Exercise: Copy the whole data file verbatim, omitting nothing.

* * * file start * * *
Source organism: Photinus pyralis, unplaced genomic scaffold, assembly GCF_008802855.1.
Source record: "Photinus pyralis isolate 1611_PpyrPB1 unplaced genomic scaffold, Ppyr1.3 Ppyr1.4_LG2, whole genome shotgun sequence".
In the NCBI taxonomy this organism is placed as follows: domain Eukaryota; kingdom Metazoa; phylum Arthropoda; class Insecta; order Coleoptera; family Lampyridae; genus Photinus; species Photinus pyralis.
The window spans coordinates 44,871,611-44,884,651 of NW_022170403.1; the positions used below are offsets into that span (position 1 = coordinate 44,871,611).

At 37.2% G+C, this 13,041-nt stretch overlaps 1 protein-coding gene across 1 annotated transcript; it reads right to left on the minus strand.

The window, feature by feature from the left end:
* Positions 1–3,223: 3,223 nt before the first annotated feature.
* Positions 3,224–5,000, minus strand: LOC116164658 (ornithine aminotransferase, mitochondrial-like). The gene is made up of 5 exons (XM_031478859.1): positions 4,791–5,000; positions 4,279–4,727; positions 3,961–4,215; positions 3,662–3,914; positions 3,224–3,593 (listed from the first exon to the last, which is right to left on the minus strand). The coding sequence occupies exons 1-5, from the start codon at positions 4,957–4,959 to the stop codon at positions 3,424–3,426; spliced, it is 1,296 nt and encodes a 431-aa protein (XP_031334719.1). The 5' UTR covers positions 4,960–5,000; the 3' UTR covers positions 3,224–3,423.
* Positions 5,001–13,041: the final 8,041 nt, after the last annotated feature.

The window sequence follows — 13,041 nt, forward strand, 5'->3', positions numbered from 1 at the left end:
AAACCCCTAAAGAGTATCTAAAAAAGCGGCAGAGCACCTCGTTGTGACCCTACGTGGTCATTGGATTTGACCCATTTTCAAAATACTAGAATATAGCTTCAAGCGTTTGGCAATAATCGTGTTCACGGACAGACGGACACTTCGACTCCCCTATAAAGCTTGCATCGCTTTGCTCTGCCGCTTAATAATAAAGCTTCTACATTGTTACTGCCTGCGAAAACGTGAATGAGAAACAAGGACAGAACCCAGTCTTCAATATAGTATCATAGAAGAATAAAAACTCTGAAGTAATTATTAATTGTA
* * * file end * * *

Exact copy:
Source organism: Photinus pyralis, unplaced genomic scaffold, assembly GCF_008802855.1.
Source record: "Photinus pyralis isolate 1611_PpyrPB1 unplaced genomic scaffold, Ppyr1.3 Ppyr1.4_LG2, whole genome shotgun sequence".
In the NCBI taxonomy this organism is placed as follows: domain Eukaryota; kingdom Metazoa; phylum Arthropoda; class Insecta; order Coleoptera; family Lampyridae; genus Photinus; species Photinus pyralis.
The window spans coordinates 44,871,611-44,884,651 of NW_022170403.1; the positions used below are offsets into that span (position 1 = coordinate 44,871,611).

At 37.2% G+C, this 13,041-nt stretch overlaps 1 protein-coding gene across 1 annotated transcript; it reads right to left on the minus strand.

The window, feature by feature from the left end:
* Positions 1–3,223: 3,223 nt before the first annotated feature.
* Positions 3,224–5,000, minus strand: LOC116164658 (ornithine aminotransferase, mitochondrial-like). The gene is made up of 5 exons (XM_031478859.1): positions 4,791–5,000; positions 4,279–4,727; positions 3,961–4,215; positions 3,662–3,914; positions 3,224–3,593 (listed from the first exon to the last, which is right to left on the minus strand). The coding sequence occupies exons 1-5, from the start codon at positions 4,957–4,959 to the stop codon at positions 3,424–3,426; spliced, it is 1,296 nt and encodes a 431-aa protein (XP_031334719.1). The 5' UTR covers positions 4,960–5,000; the 3' UTR covers positions 3,224–3,423.
* Positions 5,001–13,041: the final 8,041 nt, after the last annotated feature.

The window sequence follows — 13,041 nt, forward strand, 5'->3', positions numbered from 1 at the left end:
AAACCCCTAAAGAGTATCTAAAAAAGCGGCAGAGCACCTCGTTGTGACCCTACGTGGTCATTGGATTTGACCCATTTTCAAAATACTAGAATATAGCTTCAAGCGTTTGGCAATAATCGTGTTCACGGACAGACGGACACTTCGACTCCCCTATAAAGCTTGCATCGCTTTGCTCTGCCGCTTAATAATAAAGCTTCTACATTGTTACTGCCTGCGAAAACGTGAATGAGAAACAAGGACAGAACCCAGTCTTCAATATAGTATCATAGAAGAATAAAAACTCTGAAGTAATTATTAATTGTA